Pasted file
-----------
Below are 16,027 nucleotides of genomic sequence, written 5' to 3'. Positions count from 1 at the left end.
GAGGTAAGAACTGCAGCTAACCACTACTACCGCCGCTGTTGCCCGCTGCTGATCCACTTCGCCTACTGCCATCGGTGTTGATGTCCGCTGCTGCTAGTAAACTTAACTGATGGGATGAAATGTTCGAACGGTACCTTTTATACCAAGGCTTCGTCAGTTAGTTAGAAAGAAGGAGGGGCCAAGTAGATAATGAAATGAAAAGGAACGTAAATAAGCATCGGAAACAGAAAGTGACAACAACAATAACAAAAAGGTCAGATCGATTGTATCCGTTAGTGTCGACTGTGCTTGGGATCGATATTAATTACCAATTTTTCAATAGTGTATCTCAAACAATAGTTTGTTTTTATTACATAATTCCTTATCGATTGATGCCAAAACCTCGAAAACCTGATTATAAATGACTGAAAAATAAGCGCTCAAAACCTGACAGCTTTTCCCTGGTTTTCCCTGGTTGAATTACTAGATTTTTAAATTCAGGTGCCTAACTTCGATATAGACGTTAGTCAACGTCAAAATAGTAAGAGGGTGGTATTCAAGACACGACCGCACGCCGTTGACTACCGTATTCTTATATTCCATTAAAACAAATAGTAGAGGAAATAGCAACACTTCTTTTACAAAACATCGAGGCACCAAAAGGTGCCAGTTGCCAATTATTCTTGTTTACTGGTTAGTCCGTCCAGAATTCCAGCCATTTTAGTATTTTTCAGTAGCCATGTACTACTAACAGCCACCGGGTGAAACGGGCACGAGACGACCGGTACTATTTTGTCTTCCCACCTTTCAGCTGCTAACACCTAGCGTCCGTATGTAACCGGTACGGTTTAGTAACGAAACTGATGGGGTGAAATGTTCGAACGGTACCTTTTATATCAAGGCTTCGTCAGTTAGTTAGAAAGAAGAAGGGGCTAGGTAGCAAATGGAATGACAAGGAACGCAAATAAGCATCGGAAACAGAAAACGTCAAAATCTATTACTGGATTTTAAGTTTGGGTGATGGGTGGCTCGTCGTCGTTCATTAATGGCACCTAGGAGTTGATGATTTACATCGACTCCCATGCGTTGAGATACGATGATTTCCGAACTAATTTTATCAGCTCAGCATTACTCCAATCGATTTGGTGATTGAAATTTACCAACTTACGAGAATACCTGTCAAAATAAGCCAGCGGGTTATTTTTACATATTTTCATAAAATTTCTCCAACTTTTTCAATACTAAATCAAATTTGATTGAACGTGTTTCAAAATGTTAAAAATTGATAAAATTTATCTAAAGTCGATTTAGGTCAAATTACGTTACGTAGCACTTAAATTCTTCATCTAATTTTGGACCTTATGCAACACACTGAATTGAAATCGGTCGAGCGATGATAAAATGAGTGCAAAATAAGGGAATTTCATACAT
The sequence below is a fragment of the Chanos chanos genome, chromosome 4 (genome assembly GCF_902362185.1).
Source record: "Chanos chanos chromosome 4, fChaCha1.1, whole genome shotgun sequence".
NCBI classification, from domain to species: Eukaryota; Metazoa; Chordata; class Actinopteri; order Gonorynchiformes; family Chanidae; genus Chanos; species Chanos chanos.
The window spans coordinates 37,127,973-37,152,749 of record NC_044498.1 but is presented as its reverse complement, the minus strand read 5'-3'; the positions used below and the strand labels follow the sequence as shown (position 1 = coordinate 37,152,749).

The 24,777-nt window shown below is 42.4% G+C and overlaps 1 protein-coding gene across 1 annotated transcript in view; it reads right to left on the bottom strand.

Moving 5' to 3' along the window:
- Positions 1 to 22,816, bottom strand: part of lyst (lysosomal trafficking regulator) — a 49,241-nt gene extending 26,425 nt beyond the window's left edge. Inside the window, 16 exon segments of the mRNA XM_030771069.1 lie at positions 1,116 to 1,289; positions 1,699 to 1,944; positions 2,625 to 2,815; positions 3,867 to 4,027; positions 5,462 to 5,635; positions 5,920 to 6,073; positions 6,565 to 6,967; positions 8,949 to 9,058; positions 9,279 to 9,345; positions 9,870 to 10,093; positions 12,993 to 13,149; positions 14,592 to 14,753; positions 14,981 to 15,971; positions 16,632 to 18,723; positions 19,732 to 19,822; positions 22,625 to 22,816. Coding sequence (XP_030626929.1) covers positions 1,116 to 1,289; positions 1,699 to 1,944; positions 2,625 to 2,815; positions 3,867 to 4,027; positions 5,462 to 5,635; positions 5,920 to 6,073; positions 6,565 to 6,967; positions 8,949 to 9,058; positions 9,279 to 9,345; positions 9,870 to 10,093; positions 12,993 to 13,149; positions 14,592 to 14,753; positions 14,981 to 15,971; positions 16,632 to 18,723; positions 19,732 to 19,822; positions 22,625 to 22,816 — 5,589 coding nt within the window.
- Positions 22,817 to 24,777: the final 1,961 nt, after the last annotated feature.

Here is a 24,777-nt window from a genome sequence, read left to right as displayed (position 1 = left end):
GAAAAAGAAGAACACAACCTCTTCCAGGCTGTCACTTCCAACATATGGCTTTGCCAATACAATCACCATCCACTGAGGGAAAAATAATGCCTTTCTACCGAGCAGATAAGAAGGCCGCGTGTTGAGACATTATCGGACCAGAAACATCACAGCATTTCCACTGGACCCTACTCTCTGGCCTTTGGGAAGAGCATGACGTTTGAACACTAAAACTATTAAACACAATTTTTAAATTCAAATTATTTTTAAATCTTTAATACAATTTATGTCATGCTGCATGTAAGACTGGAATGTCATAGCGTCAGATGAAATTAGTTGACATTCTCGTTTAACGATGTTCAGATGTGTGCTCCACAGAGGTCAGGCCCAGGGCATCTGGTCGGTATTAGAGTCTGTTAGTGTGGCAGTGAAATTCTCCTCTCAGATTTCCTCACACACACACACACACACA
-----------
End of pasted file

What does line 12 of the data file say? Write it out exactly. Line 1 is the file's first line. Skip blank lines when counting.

GAAAAAGAAGAACACAACCTCTTCCAGGCTGTCACTTCCAACATATGGCTTTGCCAATACAATCACCATCCACTGAGGGAAAAATAATGCCTTTCTACCGAGCAGATAAGAAGGCCGCGTGTTGAGACATTATCGGACCAGAAACATCACAGCATTTCCACTGGACCCTACTCTCTGGCCTTTGGGAAGAGCATGACGTTTGAACACTAAAACTATTAAACACAATTTTTAAATTCAAATTATTTTTAAATCTTTAATACAATTTATGTCATGCTGCATGTAAGACTGGAATGTCATAGCGTCAGATGAAATTAGTTGACATTCTCGTTTAACGATGTTCAGATGTGTGCTCCACAGAGGTCAGGCCCAGGGCATCTGGTCGGTATTAGAGTCTGTTAGTGTGGCAGTGAAATTCTCCTCTCAGATTTCCTCACACACACACACACACACA